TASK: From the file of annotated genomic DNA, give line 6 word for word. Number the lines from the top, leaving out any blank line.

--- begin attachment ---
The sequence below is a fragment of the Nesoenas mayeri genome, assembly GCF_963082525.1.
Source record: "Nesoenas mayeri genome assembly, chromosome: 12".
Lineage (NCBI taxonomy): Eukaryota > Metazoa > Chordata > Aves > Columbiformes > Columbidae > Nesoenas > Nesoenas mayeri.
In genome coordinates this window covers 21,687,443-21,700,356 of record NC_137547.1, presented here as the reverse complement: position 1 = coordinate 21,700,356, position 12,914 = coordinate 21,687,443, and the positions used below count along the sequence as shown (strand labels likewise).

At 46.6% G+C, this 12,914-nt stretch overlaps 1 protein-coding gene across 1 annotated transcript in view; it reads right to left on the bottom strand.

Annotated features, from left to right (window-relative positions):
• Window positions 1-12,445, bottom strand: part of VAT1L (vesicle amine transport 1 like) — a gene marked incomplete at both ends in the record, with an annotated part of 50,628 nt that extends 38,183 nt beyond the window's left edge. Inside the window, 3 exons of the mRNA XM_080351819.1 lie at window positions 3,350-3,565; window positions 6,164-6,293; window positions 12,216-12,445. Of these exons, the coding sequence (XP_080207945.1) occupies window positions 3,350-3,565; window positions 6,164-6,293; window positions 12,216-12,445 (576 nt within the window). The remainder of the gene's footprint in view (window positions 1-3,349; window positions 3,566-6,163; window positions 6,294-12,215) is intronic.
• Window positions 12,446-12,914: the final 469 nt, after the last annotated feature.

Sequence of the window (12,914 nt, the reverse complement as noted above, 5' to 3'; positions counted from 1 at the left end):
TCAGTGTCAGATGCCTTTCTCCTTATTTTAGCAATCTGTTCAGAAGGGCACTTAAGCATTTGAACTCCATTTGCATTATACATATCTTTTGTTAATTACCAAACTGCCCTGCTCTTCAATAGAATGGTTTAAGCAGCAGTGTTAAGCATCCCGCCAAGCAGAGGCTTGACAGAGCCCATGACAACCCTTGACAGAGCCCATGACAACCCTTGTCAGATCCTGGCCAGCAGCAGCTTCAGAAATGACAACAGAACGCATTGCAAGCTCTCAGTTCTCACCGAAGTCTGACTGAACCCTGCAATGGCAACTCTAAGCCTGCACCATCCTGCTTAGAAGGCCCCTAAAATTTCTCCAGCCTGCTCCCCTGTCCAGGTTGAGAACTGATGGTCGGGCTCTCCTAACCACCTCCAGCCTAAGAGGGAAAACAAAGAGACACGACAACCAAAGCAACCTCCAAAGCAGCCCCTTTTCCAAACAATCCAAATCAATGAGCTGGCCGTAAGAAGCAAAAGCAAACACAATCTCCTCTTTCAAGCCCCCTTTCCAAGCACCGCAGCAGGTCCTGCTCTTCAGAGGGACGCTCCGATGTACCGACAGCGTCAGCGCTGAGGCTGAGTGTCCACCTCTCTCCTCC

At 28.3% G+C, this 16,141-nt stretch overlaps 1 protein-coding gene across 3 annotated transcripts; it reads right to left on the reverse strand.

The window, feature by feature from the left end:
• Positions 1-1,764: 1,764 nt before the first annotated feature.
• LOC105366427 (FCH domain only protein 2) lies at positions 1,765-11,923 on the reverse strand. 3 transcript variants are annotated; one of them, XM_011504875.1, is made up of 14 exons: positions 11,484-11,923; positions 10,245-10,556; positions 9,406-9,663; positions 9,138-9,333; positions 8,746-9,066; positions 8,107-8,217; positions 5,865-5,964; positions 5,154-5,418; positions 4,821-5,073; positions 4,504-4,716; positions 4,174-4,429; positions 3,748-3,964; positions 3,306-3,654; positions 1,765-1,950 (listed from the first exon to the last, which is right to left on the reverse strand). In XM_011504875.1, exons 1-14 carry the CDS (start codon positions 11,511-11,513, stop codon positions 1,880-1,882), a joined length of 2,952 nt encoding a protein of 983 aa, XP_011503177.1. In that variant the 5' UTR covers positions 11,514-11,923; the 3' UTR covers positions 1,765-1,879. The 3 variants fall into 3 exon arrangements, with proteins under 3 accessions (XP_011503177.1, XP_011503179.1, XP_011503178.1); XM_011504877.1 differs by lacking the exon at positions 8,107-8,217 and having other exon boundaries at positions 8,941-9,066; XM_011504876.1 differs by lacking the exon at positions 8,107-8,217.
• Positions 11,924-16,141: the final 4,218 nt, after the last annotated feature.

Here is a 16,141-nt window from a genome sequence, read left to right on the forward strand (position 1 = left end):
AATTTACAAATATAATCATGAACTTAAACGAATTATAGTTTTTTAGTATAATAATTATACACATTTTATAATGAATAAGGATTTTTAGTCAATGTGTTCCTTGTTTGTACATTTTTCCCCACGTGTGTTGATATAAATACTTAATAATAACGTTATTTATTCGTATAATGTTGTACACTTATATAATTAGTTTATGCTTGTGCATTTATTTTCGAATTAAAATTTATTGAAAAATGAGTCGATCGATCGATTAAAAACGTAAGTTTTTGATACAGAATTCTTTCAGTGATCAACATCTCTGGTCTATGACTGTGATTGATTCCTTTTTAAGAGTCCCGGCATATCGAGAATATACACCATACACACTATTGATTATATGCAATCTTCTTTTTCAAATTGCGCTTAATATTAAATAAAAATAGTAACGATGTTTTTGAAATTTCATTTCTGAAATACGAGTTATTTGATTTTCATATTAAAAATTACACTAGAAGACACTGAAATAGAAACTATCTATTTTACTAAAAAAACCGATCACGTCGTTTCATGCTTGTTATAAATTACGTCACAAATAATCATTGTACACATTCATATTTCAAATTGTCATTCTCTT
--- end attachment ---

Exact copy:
Annotated features, from left to right (window-relative positions):